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Re: [APD] Help needed ... understanding results in science project about aquatic plants!
Awesome, Shireen, I love these kinds of experiments! First thing,
knowing schools, experiments, and trademarked companies, might want to
drop the Tide name. You can call it stain-fight washing detergent or
something else, but I think copywritten names are a no-no. Just my
$0.02, don't want any trouble for you. Same goes for the other "chemicals".
Not knowing any dosing amounts, I'll see if I can help.
> /For the Tide plant, mature leaves have all turned brown. However,
> there's been a profusion of plantlets sprouting from the brown adult
> leaves. Those plantlets are starting to show patches of brown, and
> will probably be dead in a few days.
/Tide case: we know that the detergent has "enzymes" for getting rid of
stains, including grass stains. So I'm assuming that these enzymes are
attacking the mature leaves, causing them to turn brown. But what's
causing so many plantlets to pop out? Is it caused by a chemical trigger
in the detergent? Could it be that there's a built- in chemical trigger
in stressed parent leaves to create plantlets before they turn brown
I think you're partly right. I don't know about a chemical trigger, but
maybe more of a preservation trigger. The plant is stressed and trying
to do what it can to save itself. Now, what's causing the stress? I
don't know if the enzymes are solely the reason, maybe a combination of
all the chemicals and the enzymes. It's hard to say unless you have a
jar with each of them separately to find the culprit.
> /For the pyrethrin plant, the mature leaves are still green but there
> are many plantlets sprouting from them -- not as many as the Tide
> plant, but still, a surprisingly large number of plantlets compared
> to the control plant.
> Pyrethrin case: this compound is extracted from chrysanthemum
> flowers. Pyrethroids are the synthetic version of that natural
> compound. They destroy bugs by messing with their nervous system.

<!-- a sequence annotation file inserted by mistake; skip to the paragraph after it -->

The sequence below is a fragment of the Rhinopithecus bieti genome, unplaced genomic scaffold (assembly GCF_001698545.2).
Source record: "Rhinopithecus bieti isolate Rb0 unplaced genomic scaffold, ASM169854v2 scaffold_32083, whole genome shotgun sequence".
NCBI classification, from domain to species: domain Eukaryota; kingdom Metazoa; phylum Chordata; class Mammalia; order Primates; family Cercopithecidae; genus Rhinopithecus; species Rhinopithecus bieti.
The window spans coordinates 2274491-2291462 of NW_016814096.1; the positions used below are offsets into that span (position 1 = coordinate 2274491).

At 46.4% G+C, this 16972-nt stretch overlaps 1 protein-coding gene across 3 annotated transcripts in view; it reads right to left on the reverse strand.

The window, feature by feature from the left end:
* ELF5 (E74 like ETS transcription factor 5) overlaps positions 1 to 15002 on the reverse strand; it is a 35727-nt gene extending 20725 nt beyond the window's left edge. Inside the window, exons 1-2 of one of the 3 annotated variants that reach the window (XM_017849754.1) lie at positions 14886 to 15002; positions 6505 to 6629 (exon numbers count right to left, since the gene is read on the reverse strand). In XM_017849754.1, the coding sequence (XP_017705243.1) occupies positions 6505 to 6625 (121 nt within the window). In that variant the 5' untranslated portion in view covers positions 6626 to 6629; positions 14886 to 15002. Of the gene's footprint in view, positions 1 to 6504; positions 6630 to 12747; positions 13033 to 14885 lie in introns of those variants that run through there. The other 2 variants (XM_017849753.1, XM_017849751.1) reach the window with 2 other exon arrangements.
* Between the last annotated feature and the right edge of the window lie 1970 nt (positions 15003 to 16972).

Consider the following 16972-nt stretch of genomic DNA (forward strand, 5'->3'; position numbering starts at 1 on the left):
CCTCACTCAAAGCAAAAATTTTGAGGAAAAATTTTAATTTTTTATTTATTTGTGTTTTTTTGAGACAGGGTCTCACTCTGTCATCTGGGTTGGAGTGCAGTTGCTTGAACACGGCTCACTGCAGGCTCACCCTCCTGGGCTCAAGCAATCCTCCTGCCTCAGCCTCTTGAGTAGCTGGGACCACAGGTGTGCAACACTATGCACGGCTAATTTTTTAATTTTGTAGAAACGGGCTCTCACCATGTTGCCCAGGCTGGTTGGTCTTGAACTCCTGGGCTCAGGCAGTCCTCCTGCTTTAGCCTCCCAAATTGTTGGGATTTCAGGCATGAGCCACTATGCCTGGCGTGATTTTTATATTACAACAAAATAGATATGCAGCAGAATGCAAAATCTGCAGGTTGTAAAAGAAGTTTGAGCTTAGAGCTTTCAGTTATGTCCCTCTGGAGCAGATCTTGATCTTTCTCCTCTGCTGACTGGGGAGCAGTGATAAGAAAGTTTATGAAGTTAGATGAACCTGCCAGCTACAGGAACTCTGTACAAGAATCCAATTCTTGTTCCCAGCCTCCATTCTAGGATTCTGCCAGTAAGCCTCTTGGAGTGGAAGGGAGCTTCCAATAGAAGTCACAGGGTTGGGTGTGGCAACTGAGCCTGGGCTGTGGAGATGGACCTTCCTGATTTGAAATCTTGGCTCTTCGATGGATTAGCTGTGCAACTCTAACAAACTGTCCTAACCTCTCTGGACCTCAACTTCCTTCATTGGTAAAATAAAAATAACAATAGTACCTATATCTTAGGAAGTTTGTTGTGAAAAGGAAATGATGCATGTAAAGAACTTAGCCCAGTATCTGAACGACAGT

> (http://npic.orst.edu/factsheets/pyrethrins.pdf ) There's also
> concern about the compound's effect on aquatic animals like fish and
> crustaceans (http://www.sciencenews.org/articles/20060204/bob9.asp).
> According to an abstract at http://www.pubmedcentral.nih.gov/
> articlerender.fcgi?artid=1566380, pyrethroids are hormone disruptors.
> Although the paper is about its effect on breast cancer cells, I'm
> wondering if there's a similar mechanism in pyrethrin/pyrethroids
> pushing the plant's asexual reproduction into overdrive? /
I think the pyrethrin plant is following the same course - stress. The
thing with these chemicals is not the main ingredient, but the other
stuff. Check the bottle, the pyrethrin is usually low in concentration.
I know the 2 bottles I have are. However, they both have that horrid
chemical smell from the "other" stuff. It is a nervous system killer.
Plants don't have nervous systems ;-). That's why we spray plants with
them. As far as hormone disruptors, I think again this many be animal
systems instead of plants. Personally I think this one is chalked up to
stress and the other ingredients of the pesticide. The tablespoon to 1
gallon dilution rate, plus only a mist on a plant, is enough to prohibit
the withering in our garden plants that you're noticing in the experiment.
BTW, you didn't mention the snail's activities.
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